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Modeling is acting for 1/200th of a second – Part 1
29-05-2015 Posted by Lee M. Ross in Developing your talent

When you hear someone say 'they’re a model', you usually envision a beautiful creature who’s spoiled by their easy jet-setting lifestyle, flitting from one fashion show to the next. Here’s a fact, modeling isn’t as simple as it looks, in reality, and it can be extremely demanding and exhausting. And modeling is not only for fashionistas, those overweight builders advertising bags of cement are models, too.

We all imagine it's easy; after you arrive at the beautiful location you're led to the dressing room where you sit comfortably in a chair while a make-up artist pads creams and color on your face and you drink a nice cup of tea that an assistant brought you.  A hair stylist works their miracle so you have the perfect coiffeur.  Then a group of stylists help you get dressed and guide you as you float out over to the set where the lights have been meticulously set with a stand in.  The photographer welcomes you with a compliment and an open smile.  The clients ooh and ahh.  A few clicks and it's time for lunch.

And now for a more likely scenario; the shoot is in an industrial area between nowhere and does that place really exist?  You drive around in circles because the complex is in the shape of a figure eight and the name of the street is the same.  All the units look the same; two stories, an entrance door and a large garage door where the architect placed the building-numbers on the bottom right, directly behind where people park.   With building anxiety, you finally find the studio, park (is this a legal place?), knock on the door (the door bell is nowhere to be found) and wait.  And wait.  Finally after a bit of pounding, the door opens and you're confronted by a wall of loud music and a teenager.  He's the photographer and he's just arrived.  Sorry it's so cold, I just put the heat on.  Oh and the client will be late.  Would you like a cup of coffee?  Sorry, we only have instant... and no milk.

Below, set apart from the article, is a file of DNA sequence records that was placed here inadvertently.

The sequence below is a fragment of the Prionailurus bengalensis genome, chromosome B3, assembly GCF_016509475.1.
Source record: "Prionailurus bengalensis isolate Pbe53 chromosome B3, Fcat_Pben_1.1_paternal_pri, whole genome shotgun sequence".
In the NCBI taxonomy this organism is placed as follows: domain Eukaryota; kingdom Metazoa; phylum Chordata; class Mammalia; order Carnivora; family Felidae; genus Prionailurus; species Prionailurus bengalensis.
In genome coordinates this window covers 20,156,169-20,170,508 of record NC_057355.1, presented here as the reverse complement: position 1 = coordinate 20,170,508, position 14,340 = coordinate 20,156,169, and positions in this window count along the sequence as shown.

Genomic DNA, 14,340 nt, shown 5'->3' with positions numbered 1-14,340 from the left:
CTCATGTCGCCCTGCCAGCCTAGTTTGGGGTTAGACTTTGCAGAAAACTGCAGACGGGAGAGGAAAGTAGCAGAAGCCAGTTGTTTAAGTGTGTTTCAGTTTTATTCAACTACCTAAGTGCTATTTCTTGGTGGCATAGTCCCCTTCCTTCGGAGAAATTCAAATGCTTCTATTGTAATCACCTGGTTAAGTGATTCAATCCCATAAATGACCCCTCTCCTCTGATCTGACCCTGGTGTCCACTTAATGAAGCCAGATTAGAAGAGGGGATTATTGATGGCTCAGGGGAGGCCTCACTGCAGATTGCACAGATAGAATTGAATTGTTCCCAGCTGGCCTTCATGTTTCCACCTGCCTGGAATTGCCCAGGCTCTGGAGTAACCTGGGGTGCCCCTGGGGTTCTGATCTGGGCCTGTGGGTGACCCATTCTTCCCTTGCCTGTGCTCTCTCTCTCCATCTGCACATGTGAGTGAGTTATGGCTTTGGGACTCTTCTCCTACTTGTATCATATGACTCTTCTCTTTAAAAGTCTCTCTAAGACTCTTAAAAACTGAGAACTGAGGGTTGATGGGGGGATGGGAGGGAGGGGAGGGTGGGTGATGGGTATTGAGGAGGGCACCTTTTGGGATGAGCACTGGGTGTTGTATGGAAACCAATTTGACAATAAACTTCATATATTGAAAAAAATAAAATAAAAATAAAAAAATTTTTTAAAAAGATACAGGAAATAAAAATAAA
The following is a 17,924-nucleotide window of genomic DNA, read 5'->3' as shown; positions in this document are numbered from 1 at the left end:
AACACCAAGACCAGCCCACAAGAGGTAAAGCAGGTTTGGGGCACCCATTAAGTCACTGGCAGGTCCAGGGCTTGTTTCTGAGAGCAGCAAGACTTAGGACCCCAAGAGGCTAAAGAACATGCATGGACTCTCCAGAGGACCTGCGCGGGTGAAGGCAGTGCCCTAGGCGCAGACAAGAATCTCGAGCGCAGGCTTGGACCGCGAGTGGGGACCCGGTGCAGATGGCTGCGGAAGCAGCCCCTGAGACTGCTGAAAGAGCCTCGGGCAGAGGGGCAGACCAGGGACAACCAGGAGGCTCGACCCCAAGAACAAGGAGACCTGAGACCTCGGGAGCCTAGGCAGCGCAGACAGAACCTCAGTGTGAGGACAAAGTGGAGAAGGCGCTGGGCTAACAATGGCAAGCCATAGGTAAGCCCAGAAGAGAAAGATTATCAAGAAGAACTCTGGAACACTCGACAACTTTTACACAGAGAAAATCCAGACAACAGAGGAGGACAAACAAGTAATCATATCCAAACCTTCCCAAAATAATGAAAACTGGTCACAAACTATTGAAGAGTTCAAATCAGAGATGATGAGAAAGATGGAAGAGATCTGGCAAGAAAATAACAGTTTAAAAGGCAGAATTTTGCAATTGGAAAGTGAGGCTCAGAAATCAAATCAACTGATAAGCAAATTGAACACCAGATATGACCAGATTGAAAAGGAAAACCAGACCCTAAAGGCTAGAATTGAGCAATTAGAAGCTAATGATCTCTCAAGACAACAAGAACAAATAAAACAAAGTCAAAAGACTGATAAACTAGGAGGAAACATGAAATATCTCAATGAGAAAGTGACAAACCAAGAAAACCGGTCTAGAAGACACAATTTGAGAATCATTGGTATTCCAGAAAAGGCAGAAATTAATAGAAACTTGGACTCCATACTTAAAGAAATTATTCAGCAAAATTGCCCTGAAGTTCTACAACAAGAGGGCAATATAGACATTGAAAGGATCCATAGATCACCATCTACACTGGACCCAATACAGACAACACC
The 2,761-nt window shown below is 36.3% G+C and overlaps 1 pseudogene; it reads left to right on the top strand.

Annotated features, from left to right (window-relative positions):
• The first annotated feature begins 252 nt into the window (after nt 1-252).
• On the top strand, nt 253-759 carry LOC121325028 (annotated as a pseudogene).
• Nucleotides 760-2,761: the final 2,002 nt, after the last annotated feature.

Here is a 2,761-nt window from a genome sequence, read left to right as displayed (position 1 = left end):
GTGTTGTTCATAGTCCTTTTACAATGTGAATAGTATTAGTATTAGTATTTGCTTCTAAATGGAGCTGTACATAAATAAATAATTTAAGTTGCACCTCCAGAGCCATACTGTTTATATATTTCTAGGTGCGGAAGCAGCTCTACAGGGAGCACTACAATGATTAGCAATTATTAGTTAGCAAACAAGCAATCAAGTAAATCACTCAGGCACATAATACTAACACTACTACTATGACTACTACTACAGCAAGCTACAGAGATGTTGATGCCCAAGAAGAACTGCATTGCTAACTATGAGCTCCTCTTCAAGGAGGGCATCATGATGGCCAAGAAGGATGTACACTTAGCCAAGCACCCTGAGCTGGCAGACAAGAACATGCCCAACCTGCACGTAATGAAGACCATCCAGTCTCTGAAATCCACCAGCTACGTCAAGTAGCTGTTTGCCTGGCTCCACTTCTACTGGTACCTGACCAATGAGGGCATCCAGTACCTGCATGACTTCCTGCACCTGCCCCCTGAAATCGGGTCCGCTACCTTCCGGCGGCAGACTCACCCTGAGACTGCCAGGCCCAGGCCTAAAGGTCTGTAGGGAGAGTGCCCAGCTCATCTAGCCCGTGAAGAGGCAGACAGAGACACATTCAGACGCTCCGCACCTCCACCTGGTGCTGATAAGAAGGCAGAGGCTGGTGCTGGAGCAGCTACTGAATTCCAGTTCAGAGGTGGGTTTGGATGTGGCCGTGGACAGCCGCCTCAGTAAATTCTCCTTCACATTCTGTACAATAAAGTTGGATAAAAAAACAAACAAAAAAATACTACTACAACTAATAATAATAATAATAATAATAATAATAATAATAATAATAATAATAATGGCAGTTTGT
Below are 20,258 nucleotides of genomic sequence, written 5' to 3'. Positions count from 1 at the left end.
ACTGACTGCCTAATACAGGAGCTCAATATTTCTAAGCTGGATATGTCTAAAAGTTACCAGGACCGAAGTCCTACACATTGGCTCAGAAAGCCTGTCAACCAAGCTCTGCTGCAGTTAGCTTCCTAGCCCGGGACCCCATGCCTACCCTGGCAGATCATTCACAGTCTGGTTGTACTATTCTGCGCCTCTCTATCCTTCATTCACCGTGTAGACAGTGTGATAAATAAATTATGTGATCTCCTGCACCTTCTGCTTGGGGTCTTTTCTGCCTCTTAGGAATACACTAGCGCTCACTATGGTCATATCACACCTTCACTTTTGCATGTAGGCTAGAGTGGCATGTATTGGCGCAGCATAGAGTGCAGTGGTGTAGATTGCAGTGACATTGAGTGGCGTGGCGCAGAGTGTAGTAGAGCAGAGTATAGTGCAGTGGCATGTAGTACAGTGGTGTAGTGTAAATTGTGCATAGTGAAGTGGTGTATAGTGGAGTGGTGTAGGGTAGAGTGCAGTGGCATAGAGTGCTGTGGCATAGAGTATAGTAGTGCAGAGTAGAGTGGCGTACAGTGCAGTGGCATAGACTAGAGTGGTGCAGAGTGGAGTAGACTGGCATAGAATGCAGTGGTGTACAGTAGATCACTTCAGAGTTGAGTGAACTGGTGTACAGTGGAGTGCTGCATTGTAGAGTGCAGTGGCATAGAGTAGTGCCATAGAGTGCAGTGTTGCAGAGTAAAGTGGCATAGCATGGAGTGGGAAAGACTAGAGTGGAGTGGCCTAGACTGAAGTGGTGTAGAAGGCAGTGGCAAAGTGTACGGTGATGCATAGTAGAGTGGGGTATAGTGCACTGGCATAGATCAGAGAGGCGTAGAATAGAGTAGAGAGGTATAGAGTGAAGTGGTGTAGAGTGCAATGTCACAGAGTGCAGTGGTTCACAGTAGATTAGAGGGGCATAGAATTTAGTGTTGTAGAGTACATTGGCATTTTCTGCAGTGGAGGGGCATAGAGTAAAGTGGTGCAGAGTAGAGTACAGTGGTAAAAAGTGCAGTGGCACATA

The client arrives an hour later with a mock-up of the shot they want. The photographer starts to set up. It takes another hour with you standing in your ‘spot' so the lights can be aimed.  Then they ask to see what clothes you brought with you (the agency asked you to bring your entire wardrobe). They look over your clothes, 'is that all you brought' and choose a couple of outfits.  The photographer pats a bit of powder on your face, smoothes your hair and the actual photography begins. 

By the way this is a true story. And, more often than not, it is a lot closer to the experiences most models endure.  But don't be discouraged most jobs fall somewhere between the fantasy and this reality. 

In another blog we'll get into what it takes to start modeling and how to prepare for a shoot.


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